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In this study, we want to evaluate the efficacy of a preventive weight management training. We hypothesize that this training will reduce weight gain, pathological metabolic parameters and will increase drug compliance and subjective well-being.
69 schizophrenic patients were included in this study, in all patients olanzapine was newly initiated. They were randomly assigned to verum and control group. Patients in the verum group attended the training every second week for 24 weeks. Physical and chemical parameters where measured regularly, and also eating behaviour, physical activity, quality of life, mental state and psychosocial adaptation.
28 patients dropped out during the first 4 weeks of intervention. The data of the remaining 41 patients (verum group N=21, control group N=20) was analysed. During the intervention there was no significant difference between the groups regarding weight-gain. Both groups gained weight slightly (verum group 3.02±4.06kg, control group 2.80±4.84kg). Concerning triglycerides we found an interaction effect of time and group (F(1)=6.697, p=.025), the same was found on the second scale of the questionnaire for eating behaviour (FEV), which measures to what degree eating behaviour is disturbed (F(1)=8,381, p=.013) and on the social functioning scale of the SF-36 (F(2,38)=3,34, p=.032). Regarding glucose tolerance challenge, there was a significant group effect at the first time of measure after intake of the glucose-dilution (F(1)=9.15, p=.016). Our results do not support the hypothesis that the intervention has the desired effects on body weight, but it influenced positively other metabolic parameters, eating behaviour and social functioning.
It is well examined that hypothyroidism leads to cognitive losses and depressive moods. A well regulated thyroid metabolic status lowers those dysfunctions. After thyroid cancer and successful hormone replacement therapy cognitive and affective capacities can be re-established.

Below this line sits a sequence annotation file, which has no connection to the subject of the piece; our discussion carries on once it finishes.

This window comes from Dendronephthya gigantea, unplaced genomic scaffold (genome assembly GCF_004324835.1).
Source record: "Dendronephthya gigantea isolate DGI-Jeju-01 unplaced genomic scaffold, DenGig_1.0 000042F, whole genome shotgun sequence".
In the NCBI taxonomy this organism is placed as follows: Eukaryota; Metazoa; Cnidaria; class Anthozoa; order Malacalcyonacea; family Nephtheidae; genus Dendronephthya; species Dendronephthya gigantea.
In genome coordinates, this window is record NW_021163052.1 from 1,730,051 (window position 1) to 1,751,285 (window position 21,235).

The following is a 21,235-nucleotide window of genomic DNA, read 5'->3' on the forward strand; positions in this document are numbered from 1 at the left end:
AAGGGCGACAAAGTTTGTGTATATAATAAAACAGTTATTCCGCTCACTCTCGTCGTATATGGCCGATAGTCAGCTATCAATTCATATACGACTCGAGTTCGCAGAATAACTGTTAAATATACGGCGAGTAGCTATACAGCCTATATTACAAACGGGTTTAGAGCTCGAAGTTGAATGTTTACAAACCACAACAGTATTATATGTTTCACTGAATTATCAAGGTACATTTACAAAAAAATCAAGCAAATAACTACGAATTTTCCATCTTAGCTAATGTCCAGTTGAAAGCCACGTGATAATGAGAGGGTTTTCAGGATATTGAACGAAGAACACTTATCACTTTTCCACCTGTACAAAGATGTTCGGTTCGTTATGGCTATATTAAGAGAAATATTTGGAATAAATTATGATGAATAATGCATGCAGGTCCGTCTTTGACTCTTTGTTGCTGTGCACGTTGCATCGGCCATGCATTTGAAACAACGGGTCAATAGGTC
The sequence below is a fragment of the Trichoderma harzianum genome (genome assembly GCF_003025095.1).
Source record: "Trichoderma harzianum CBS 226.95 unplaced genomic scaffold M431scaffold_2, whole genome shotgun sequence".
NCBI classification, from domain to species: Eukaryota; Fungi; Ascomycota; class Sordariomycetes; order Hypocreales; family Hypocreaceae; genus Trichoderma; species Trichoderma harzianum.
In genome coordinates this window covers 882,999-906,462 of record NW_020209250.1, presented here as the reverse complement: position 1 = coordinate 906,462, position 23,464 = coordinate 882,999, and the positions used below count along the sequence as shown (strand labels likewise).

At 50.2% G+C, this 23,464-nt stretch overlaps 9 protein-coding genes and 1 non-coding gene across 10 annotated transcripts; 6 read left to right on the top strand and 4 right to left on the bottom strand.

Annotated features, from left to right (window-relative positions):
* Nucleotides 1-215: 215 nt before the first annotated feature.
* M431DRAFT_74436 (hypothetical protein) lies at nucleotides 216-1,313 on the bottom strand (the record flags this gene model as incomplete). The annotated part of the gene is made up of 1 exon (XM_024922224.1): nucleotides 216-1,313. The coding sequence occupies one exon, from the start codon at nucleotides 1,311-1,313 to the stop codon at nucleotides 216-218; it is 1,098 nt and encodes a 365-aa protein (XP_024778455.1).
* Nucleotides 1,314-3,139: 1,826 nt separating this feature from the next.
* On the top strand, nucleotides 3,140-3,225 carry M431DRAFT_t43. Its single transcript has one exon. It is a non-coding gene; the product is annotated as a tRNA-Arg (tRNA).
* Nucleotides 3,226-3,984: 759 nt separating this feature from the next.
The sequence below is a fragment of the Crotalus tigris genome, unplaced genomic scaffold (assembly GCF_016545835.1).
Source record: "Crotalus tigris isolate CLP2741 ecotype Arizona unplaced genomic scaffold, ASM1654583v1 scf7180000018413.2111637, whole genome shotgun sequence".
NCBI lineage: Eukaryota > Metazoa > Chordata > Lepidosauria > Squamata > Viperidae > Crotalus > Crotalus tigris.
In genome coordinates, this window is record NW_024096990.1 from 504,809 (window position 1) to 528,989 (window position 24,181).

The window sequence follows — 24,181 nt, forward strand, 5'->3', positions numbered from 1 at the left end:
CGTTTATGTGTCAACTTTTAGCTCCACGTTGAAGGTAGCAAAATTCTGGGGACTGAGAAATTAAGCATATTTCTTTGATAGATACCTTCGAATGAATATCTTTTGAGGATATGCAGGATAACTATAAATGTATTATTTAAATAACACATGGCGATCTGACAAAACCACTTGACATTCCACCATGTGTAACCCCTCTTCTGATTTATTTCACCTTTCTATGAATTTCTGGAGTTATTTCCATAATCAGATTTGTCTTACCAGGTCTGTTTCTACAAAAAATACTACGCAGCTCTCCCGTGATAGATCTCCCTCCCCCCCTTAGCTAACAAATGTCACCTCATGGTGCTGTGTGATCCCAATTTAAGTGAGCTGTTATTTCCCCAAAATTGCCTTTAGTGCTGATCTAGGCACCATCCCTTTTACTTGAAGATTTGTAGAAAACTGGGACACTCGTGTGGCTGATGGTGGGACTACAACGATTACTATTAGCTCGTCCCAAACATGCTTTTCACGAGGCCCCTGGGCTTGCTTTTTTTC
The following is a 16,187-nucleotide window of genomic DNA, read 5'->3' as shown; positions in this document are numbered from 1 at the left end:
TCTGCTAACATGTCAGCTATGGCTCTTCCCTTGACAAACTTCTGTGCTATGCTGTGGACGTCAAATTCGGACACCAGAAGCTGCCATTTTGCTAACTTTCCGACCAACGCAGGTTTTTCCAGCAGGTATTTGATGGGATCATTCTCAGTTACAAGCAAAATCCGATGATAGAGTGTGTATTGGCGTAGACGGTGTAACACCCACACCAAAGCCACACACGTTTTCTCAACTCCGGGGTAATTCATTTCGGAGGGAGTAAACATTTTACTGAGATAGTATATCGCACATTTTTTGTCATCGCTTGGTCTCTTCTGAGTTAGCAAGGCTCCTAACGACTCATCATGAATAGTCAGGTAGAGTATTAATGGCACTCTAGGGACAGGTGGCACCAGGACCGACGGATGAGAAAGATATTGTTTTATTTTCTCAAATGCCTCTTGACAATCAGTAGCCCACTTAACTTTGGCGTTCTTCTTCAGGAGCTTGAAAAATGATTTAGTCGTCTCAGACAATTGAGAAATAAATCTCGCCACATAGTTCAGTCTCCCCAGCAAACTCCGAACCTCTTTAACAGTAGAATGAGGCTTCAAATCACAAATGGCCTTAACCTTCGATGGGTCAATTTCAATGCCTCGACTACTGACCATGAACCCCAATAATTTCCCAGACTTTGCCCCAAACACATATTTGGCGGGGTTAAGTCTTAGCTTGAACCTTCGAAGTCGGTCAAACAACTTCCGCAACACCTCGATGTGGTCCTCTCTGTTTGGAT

Do female patients' results in cognitive and affective testing in hypothyroidism after thyroid cancer differ from the same patients' results in euthyroid?
We assume the hypothesis that there is an improvement in cognitive performance and the depressive mood in euthyroidism compared with earlier hypothyroidism.
In this study during 20 months N = 24 healthy female patients' hypothyroid metabolic statuses after thyroid cancer and thyreoidectomy were examined as an inpatient and within at least six months later as an outpatient in euthyroidism. At both examination dates the patients filled in the Beck Depression Inventory (BDI) and a psychometric test battery (Rey-Osterrieth Complex Figure Test, D2-Test).
A Wilcoxon Signed-Rank Test indicate significant differences between hypothyroidism and euthyroid in favour of euthyroid in the BDI (M = z = – 3.56, p < .000), Rey-Osterrieth Complex Figures Test (cognitive reproduction, z = -4.20, p< .001) and the D2-Test (z = – 2.56, p = .011).
Our findings suggest that there is a relation between the hypothyroidism, depressive mood and fields of cognition (concentration and visual memory). It implies that a hormone replacement therapy should be initiated as quickly as possible for patients with hypothyroidism to re-establish their quality of life, performance and treatment compliance.
This book brings together cutting-edge scholarship from the United States and Europe to address political as well as cultural responses to both the arms race of the 1980s and the ascent of nuclear energy as a second, controversial dimension of the nuclear age. Diverse in its topics and disciplinary approaches, Nuclear Threats, Nuclear Fear and the Cold War of the 1980s makes a fundamental contribution to the emerging historiography of the 1980s as a whole. As of now, the era's nuclear tensions have been addressed by scholars mostly from the standpoint of security studies, focused on the geo-strategic deliberations of political elites and at the level of state policy. Yet nuclear anxieties, as the essays in this volume document, were so pervasive that they profoundly shaped the era's culture, its habits of mind, and its politics, far beyond the domain of policy.